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Transcription: [00:00:32]
{SPEAKER name="Watson Davis"} This is for "Adventures in Science" to be broadcast on Saturday, January 12th from Washington. Watson Davis speaking.


{SPEAKER name="Watson Davis"} Our Adventures in Science guests today transcribed are Dr. Hart E. Van Riper who's Medical Director of the National Foundation for Infantile Paralysis, and Dr. Jonas E. Salk of the University of Pittsburgh; he's head of the Department of Bacteriolgy and he also uh, runs the virus research laboratory there, supported by the National Foundation for Infantile Paralysis. We're here in ah the midst of the March of Dimes Dr. Van Riper uh a great work to make it possible to discover the cause and the prevention of Polio. Now, I'd like to know Dr. Van Riper, how close are we to a cure for infantile paralysis?

{SPEAKER name="Hart E. Van Riper"} I'm glad you asked that question, Mr. Davis, and I can answer that by hedging and saying, I think, perhaps, we're much closer to a prevention than we are a cure.

{SPEAKER name="Watson Davis"} Well, I think, Dr. Van Riper, we're probably a lot more interested in preventing Polio than we are in curing it, uh, in the long run that is. Let's talk about how can you prevent it then?

{SPEAKER name="Hart E. Van Riper"} Well, I think that in this day of modern medicine when we're talking more about preventive medicine than curative medicine, we're all looking for prevention of disease in man, whether it be an infectious thing or degenerative disease or what not, and honestly we know today that Polio, like other infectious diseases, may be controlled eventually by a vaccine. Now that's a long step forward in the last ah, oh say 10 or 15 years, and since this is the 15th March of Dimes, we measure progress in years.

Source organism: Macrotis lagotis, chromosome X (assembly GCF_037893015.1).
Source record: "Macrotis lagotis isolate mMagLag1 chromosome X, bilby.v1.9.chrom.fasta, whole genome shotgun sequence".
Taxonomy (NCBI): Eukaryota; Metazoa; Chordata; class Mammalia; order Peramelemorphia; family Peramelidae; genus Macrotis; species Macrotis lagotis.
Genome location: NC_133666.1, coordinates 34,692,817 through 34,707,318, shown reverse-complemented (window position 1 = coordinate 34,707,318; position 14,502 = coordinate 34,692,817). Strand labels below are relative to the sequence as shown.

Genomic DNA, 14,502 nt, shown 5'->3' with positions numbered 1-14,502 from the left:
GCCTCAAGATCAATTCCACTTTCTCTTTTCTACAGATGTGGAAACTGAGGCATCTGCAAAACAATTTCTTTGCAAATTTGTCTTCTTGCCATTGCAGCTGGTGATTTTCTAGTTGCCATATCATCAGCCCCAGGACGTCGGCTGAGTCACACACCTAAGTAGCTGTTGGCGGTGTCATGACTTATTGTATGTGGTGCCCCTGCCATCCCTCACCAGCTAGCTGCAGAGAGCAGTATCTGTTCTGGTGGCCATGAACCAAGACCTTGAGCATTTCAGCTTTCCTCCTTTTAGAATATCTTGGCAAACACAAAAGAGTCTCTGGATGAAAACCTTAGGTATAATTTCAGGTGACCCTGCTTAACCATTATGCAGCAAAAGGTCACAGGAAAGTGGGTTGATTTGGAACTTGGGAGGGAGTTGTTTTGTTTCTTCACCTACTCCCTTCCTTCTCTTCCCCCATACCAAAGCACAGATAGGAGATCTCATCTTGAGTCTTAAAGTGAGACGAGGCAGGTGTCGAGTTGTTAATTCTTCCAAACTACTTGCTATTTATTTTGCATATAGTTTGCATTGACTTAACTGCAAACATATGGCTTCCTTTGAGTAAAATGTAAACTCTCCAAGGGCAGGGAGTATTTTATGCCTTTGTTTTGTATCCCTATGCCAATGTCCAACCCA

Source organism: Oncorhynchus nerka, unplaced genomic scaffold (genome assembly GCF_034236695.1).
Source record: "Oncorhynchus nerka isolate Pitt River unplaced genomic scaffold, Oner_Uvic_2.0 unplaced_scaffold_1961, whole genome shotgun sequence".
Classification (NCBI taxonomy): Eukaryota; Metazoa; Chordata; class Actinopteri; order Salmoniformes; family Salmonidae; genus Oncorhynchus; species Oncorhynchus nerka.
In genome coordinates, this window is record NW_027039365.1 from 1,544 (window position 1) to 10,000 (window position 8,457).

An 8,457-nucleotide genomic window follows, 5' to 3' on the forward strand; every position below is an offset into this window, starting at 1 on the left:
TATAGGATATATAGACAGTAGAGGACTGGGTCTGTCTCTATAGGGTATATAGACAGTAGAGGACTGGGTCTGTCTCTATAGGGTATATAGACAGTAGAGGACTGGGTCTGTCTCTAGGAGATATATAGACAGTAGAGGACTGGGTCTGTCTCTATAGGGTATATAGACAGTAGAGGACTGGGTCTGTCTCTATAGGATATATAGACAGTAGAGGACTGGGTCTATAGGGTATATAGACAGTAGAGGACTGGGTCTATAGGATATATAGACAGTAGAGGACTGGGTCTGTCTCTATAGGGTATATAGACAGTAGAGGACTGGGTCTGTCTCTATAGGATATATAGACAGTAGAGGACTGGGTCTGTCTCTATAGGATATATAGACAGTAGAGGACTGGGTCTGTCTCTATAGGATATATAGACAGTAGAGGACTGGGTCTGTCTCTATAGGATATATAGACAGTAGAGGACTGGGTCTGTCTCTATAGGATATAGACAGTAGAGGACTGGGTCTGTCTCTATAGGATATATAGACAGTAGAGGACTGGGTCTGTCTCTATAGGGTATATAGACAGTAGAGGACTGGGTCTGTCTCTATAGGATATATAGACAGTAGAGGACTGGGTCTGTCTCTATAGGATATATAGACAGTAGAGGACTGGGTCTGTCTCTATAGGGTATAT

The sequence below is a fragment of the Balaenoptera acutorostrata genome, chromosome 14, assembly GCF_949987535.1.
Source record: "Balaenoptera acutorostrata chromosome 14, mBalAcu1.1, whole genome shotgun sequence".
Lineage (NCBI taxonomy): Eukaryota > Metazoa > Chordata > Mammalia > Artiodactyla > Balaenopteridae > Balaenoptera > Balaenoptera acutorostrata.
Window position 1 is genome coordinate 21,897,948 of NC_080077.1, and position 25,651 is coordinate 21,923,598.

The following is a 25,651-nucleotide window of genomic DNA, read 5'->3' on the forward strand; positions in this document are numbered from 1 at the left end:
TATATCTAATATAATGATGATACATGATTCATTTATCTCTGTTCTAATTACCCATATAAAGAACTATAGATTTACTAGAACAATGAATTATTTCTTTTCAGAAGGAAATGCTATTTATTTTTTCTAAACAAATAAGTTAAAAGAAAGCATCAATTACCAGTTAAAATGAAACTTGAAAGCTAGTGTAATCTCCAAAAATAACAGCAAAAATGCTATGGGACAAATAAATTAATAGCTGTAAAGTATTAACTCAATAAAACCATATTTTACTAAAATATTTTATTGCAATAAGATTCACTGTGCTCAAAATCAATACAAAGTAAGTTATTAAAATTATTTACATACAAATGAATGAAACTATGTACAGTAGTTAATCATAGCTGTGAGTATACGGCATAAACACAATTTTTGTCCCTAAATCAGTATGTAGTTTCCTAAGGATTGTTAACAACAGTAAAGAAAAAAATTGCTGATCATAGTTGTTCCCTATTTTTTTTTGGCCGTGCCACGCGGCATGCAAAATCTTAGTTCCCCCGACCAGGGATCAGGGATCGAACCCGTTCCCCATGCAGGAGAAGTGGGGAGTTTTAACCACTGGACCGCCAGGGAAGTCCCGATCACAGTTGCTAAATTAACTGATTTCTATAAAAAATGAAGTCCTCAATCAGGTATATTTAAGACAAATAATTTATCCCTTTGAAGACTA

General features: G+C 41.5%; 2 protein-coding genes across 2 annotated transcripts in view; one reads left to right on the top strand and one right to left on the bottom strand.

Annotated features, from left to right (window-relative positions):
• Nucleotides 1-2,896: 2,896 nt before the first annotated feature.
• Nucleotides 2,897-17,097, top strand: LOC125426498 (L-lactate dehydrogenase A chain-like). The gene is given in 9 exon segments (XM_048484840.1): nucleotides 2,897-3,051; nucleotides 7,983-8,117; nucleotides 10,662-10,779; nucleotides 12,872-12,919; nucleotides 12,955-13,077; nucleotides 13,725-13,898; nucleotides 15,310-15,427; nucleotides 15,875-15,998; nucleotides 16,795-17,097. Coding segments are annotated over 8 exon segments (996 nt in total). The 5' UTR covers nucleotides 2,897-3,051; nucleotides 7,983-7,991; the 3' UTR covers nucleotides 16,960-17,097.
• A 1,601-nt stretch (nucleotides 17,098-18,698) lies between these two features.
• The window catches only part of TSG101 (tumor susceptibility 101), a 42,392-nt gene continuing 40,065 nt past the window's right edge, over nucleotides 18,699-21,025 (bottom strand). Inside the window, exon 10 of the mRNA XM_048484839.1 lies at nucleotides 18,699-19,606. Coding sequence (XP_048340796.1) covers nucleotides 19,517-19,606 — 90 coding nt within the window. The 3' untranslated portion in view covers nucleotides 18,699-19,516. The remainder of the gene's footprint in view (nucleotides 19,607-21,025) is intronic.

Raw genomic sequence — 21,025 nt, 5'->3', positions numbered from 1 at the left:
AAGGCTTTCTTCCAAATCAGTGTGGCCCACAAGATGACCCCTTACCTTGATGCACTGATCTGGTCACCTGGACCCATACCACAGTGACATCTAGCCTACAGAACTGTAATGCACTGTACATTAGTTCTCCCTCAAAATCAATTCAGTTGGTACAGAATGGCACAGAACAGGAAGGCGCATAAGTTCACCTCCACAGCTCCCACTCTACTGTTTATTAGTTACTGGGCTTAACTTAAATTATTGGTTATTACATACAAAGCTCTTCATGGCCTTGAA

{SPEAKER name="Watson Davis"} Well, Dr. Salk, uh, Dr. Van Riper, we're going to hear from Dr. Salk in a few minutes. Uh, what about uh progress toward a vaccine; there've been vaccines in the past, haven't there, that been tried?

{SPEAKER name="Hart E. Van Riper"} Yes, but, ah, Dr. Salk's going to tell us in a little while, ah, before, you see, we didn't know how many viruses were capable of causing Poliomyelitis in a human being, ah, and recent studies have indicated there there are at least 3 types or strains of virus which can cause a disease in which in fact accounts for the fact that there have been reported cases, second attacks in the same individual.